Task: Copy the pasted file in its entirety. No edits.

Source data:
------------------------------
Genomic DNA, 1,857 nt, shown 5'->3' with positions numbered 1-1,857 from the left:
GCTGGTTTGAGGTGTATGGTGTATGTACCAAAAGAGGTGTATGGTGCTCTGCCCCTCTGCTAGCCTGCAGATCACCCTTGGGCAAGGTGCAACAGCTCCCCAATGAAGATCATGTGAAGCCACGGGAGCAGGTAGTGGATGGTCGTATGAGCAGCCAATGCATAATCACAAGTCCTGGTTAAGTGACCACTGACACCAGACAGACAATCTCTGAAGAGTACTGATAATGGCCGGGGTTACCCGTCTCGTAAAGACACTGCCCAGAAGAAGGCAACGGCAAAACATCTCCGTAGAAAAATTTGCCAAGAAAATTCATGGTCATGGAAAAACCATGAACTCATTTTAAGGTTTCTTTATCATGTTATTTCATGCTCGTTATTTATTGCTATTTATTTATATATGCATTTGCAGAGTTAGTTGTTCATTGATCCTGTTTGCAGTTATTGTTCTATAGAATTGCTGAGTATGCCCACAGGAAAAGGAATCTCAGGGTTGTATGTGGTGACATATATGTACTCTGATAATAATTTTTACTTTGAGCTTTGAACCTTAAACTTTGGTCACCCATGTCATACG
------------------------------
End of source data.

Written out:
Genomic DNA, 1,857 nt, shown 5'->3' with positions numbered 1-1,857 from the left:
GCTGGTTTGAGGTGTATGGTGTATGTACCAAAAGAGGTGTATGGTGCTCTGCCCCTCTGCTAGCCTGCAGATCACCCTTGGGCAAGGTGCAACAGCTCCCCAATGAAGATCATGTGAAGCCACGGGAGCAGGTAGTGGATGGTCGTATGAGCAGCCAATGCATAATCACAAGTCCTGGTTAAGTGACCACTGACACCAGACAGACAATCTCTGAAGAGTACTGATAATGGCCGGGGTTACCCGTCTCGTAAAGACACTGCCCAGAAGAAGGCAACGGCAAAACATCTCCGTAGAAAAATTTGCCAAGAAAATTCATGGTCATGGAAAAACCATGAACTCATTTTAAGGTTTCTTTATCATGTTATTTCATGCTCGTTATTTATTGCTATTTATTTATATATGCATTTGCAGAGTTAGTTGTTCATTGATCCTGTTTGCAGTTATTGTTCTATAGAATTGCTGAGTATGCCCACAGGAAAAGGAATCTCAGGGTTGTATGTGGTGACATATATGTACTCTGATAATAATTTTTACTTTGAGCTTTGAACCTTAAACTTTGGTCACCCATGTCATACG